To checkout a copy from the mirror, ensure that the mirror also exposes its repository either via URL or SVN+SSH.

svk checkout http://service_name/var/svk/ecwork-service_name/trunk ecwork-service_name

Project Developer

  • Your working copy is a checkout of a local branch created from a mirror
  • You can use subversion GUI's like TortoiseSVN
  • Commits stay in the local branch until an smerge is done between mirror repository and local branch
  • You need to be online all the time and have access to the server where the mirror repository and local branch are housed unless both are in your local dev machine
  • You need to run svk sync to retrieve changes from the central repository

To checkout a copy from the local branch of a mirror repository

svk checkout http://service_name/var/svk/ecwork-service_name/local ecwork-service_name

Regular Version Control

At this point you should now have a checkout (working copy) of the source from any of the following sources.

  • Central Repository
  • Mirror Repository (project repository)
  • Local Branch (local branch of a project repository)

Svk, like all version control systems, has commands to add, remove, update and commit files to the repository. The syntax is very similar to CVS and Subversion so a developer who is familiar with any of the two will have no problems with these common tasks.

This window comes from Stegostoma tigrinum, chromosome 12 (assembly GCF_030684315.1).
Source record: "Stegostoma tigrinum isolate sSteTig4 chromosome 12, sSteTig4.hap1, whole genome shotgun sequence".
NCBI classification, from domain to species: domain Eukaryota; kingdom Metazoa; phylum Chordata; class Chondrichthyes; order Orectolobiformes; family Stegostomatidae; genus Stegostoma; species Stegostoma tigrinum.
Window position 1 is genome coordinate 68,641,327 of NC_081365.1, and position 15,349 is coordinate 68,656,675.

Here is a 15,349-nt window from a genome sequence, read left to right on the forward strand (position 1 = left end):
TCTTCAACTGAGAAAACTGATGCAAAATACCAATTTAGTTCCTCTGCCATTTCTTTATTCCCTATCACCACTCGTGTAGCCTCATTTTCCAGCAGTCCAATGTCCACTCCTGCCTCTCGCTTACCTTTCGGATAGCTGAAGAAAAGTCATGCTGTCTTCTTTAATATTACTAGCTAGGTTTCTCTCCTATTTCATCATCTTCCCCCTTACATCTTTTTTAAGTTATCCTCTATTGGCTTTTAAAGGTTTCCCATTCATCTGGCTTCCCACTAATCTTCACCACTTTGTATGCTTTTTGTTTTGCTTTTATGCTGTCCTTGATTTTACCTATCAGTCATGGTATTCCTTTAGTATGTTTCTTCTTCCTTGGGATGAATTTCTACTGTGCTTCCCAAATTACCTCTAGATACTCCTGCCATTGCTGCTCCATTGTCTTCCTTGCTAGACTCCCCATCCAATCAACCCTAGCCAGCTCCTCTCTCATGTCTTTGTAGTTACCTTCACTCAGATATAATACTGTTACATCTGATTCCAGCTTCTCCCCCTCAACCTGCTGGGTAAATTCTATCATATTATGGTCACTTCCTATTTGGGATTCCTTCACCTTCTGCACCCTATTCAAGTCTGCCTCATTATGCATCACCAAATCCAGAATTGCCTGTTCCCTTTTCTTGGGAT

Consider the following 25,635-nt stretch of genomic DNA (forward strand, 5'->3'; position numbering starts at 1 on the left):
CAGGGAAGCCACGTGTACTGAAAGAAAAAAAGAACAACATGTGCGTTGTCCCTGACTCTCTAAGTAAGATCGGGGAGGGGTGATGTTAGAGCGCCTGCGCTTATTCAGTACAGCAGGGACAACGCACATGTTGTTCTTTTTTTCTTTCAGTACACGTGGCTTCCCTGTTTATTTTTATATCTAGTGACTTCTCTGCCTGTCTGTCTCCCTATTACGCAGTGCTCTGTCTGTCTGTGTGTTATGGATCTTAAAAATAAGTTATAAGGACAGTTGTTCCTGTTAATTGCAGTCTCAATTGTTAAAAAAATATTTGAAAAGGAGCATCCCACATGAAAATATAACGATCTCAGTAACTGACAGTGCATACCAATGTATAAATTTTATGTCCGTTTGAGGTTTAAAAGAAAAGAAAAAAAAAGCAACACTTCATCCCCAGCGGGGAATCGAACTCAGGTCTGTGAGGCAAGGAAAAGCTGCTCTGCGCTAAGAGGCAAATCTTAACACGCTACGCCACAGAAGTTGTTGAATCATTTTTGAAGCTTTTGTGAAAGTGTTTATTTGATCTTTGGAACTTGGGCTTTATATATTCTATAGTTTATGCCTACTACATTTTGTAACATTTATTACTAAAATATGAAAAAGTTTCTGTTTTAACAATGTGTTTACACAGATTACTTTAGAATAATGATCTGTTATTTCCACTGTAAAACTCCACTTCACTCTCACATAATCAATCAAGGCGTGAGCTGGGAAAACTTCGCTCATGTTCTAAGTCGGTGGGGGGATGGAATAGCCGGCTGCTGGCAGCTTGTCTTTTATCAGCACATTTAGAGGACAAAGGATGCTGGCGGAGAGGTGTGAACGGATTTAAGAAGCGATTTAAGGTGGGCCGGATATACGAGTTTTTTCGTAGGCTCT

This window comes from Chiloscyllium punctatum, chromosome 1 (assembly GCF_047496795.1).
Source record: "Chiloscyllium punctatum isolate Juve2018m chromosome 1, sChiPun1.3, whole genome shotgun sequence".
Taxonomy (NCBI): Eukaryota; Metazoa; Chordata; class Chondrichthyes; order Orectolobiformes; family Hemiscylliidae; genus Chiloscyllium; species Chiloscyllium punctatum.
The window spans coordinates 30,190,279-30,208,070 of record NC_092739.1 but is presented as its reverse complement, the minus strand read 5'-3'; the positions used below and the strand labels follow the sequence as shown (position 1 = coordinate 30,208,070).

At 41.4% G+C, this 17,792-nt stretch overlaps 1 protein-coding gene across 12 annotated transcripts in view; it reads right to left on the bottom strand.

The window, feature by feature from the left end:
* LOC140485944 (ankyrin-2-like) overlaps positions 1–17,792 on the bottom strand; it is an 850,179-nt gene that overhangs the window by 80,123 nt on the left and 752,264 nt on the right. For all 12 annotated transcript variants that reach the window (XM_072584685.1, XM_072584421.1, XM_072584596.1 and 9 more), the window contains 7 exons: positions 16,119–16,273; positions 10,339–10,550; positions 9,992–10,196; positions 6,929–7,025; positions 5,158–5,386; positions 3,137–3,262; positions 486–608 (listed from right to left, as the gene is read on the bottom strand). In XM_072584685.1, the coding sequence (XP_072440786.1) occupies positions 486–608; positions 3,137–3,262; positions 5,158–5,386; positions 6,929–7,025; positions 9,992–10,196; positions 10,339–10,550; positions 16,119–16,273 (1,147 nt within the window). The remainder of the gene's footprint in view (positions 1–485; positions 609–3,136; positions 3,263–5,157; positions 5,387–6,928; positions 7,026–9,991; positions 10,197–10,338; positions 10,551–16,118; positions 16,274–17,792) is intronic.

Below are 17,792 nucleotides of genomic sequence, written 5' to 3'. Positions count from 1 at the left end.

Add a File

To add a file into source control, change directory (cd) into your working copy and perform the following on a file that you want to add

svk add file_name.html

Remove a File

To remove a file from source control, change directory (cd) into your working copy and perform the following on a file you want to remove

svk rm file_name.html

Check Status of Files

In CVS, we usually perform a 'cvs -n update' to determine which files have been modified and which files have not been added to source control. In subversion and svk there is a separate command called 'status' that does this. So for SVK, if you want to determine the status of files. This can be executed on a filename, directory or the entire working copy.

svk status file_name.html

Update Working Copy

This is SVK's equivalent to cvs update.This can be executed on a filename, directory or the entire working copy.

svk up working_copy

View Logs

To view the associated logs of a file, similar to cvs log. This can be executed on a filename, directory or the entire working copy.

svk log file_name.html


This is the equivalent of cvs diff. This can be executed between files in a working copy, between two repositories or between a repository and a working copy.

svk diff file_name1.html file_name2.thml


This is the equivalent of cvs commit. This can be executed on a filename, directory or the entire working copy.